In addition to the different backup methods, where MSPs store their backups matters. Cloud and on-prem each have tradeoffs MSPs need to consider, and getting a hybrid approach right requires calibrating your strategy to get the best of both worlds. Let’s compare the three options and their implications for MSPs.

Backup Type Pros Cons Typical use cases
  • Scalable
  • Accessible from anywhere with an Internet connection
  • Reduced risk of equipment failure or disasters
  • No up-front infrastructure costs
  • Reduced maintenance and operational costs
  • Depends on Internet connectivity
  • Slow backup and recovery times
  • Storage and bandwidth costs
  • Limited control
  • Compliance and data governance risk
  • Remote work
  • SMBs with limited compliance requirements
  • Cloud business continuity and disaster recovery (BCDR)
  • Increased control over data
  • Faster backup and recovery times
  • Potentially stronger compliance and data governance
  • Hardware costs
  • Less scalable
  • Increased maintenance efforts
  • More susceptible to hardware failures and natural disasters
  • Large data volumes
  • Strict compliance or data security requirements
  • Fast recovery requirements
  • Flexibility
  • “Best of both worlds” strategies are possible
  • Management complexity
  • Risk of increased costs
  • Organizations that can benefit from both cloud and on-premise backups


Cloud backup services enable MSPs to store and manage their backups using public cloud infrastructure. One of the biggest benefits of cloud backups is that they decouple an MSP’s backups from their other infrastructure, which can make for a more robust disaster recovery and business continuity strategy. Additionally, cloud backups abstract away the complexity of maintaining storage and providing high availability.

However, storing your backups in the cloud comes with some important downsides to consider:

  • Sending, storing, and downloading Terabytes of data from the cloud can be costly.
  • Recovering from a cloud backup can be significantly slower than your backup on the same LAN. Your Internet connection also becomes a potential point of failure when creating and restoring backups.
  • Cloud storage can have complications from a compliance and data governance perspective.


On-premise backups involve saving your backups using on-premise storage media such as a storage-attached network (SAN). Storing data on on-premises gives MSPs more control over backups and can enable faster backup and recovery times.

However, on-premises storage is more difficult to scale and comes with additional operational overhead. This can create significant challenges for an MSP with multiple clients. You or your clients’ IT department will have to handle infrastructure maintenance and high availability instead of offloading the work to a cloud service.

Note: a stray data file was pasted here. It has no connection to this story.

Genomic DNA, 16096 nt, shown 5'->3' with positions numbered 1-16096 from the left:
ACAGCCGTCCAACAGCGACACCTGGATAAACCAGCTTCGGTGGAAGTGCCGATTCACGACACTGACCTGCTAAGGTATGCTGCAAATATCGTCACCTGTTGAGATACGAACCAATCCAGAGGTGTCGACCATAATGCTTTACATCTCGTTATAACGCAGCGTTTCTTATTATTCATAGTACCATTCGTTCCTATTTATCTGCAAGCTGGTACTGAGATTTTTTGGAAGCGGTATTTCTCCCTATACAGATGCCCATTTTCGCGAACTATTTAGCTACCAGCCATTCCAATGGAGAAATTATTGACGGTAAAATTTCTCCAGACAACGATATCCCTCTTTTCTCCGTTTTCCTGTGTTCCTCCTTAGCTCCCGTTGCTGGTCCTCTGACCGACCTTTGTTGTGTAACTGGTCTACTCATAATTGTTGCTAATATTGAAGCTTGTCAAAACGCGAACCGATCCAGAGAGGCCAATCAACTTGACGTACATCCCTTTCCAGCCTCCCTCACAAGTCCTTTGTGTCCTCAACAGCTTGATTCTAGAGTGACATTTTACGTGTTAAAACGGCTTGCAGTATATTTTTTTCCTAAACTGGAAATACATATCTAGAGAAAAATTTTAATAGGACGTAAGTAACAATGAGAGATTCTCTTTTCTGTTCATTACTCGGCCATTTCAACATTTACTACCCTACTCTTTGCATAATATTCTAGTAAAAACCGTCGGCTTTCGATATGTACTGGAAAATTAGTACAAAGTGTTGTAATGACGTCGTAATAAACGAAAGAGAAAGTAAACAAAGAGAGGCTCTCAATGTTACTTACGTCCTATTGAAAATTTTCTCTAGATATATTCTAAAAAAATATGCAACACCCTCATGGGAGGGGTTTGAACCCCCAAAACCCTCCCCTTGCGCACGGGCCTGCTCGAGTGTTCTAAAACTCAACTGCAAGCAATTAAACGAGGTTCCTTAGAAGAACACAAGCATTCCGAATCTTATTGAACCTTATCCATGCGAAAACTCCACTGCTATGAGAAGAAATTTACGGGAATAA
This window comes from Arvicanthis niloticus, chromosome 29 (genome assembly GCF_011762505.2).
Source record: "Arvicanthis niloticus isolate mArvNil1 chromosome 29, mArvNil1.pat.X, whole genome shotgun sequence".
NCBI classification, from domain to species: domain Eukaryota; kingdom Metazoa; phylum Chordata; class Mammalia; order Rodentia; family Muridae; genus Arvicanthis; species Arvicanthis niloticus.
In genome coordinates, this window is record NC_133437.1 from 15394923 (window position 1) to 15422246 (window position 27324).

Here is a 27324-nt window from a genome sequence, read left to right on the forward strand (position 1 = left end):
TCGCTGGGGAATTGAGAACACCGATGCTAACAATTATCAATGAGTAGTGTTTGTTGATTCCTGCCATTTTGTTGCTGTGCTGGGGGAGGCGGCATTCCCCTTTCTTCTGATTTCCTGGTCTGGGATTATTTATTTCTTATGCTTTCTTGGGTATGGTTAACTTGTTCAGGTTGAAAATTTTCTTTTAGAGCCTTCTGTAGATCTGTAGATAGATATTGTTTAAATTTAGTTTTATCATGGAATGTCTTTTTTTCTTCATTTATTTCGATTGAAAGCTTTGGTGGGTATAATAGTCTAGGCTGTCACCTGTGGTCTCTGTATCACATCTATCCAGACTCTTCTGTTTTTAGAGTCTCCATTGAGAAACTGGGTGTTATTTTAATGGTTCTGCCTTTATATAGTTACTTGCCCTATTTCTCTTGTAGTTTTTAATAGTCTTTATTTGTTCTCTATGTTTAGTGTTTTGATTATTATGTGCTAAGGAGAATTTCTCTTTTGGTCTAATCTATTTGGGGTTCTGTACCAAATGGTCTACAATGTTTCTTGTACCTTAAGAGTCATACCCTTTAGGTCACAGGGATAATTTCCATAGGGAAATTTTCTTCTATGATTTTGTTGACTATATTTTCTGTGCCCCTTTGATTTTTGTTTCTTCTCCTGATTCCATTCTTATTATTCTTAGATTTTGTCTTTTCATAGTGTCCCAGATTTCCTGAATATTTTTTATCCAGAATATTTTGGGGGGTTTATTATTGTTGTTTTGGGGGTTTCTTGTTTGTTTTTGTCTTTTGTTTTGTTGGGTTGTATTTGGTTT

Hybrid backups combine on-premises and cloud backups. As a result, a hybrid MSP backup solution provides MSPs with the most flexibility. You can leverage cloud backups where scalability and simplicity are needed and opt for on-premise solutions where you need more control or cloud backups aren’t cost-effective.

Of course, the tradeoff with a hybrid approach is complexity. MSPs can fine-tune their storage options to meet their needs, but using both on-premise and cloud solutions can lead to tool sprawl and operational complexity.

Five key considerations when choosing an MSP backup solution

Choosing between cloud, on-premise, and hybrid backup solutions involves analyzing multiple criteria. Here are five criteria to consider when making your choice:

  • RTO and RPO. RTO tells you how long a system can be down while you recover from an incident. Your RTO can influence what cloud storage tiers you should use or on-premise storage media you should use. RPO tells you how much data loss is acceptable and will directly impact how frequently you have to back your systems up.
    Pro tip: Begin your analysis with RTO and RPO. Knowing how long recovery can take and how much data loss is acceptable will enable you to properly frame the other criteria.
  • Data volume. How much data you need to store will be one of your biggest cost drivers. The more data you have, the more you’ll have to invest in cloud storage on on-premise hardware. Choosing the right combination of full, incremental, and differential backups can help you optimize costs while meeting business requirements. Make sure to consider your data retention requirements when analyzing your data volume.
  • Internet connectivity and bandwidth. A location with reliable, high-throughput Internet connectivity might be ideal for cloud backups. One with intermittent or poor Internet connectivity will likely struggle to reliably backup — or restore — from the cloud.
  • Testing plan. Not testing backups is one of the biggest — and most avoidable — mistakes in IT. As a trusted advisor for your clients, you’ll want to recommend regular testing backups and recovery. Both on-premise and cloud solutions will require some time and effort to test, and cloud platforms may come with additional data egress costs.
  • Data security and compliance requirements. Data security and compliance requirements may disqualify some cloud storage options. For example, the EU’s General Data Protection Regulation (GDPR) has strict data residency requirements that may dictate where data can be stored.

Protect your business with Syncro

Syncro, the all-in-one integrated MSP platform, is dedicated to helping MSPs run a more profitable business, and our partnership with Acronis is a great way for MSPs to leverage powerful MSP backup solutions at an affordable price. Syncro partners in the US, Canada, New Zealand, Australia, UK, and EU can access the Acronis Cyber Protect products with a no-commitment, no-minimum pricing model that includes automatic discounts.

Together, Syncro and Acrois solutions help MSPs streamline their operations, delight their clients, and protect their business. To see what the Syncro platform can do for you, sign up for a free trial today!

Ian Alexander

Ian Alexander

Co-founder and Channel Chief at Syncro. Always trying to find ways to help MSPs. Former MSP tech and break-fix owner. Basketball player, human and dog dad. Grew up in Berkeley, living in Sacramento.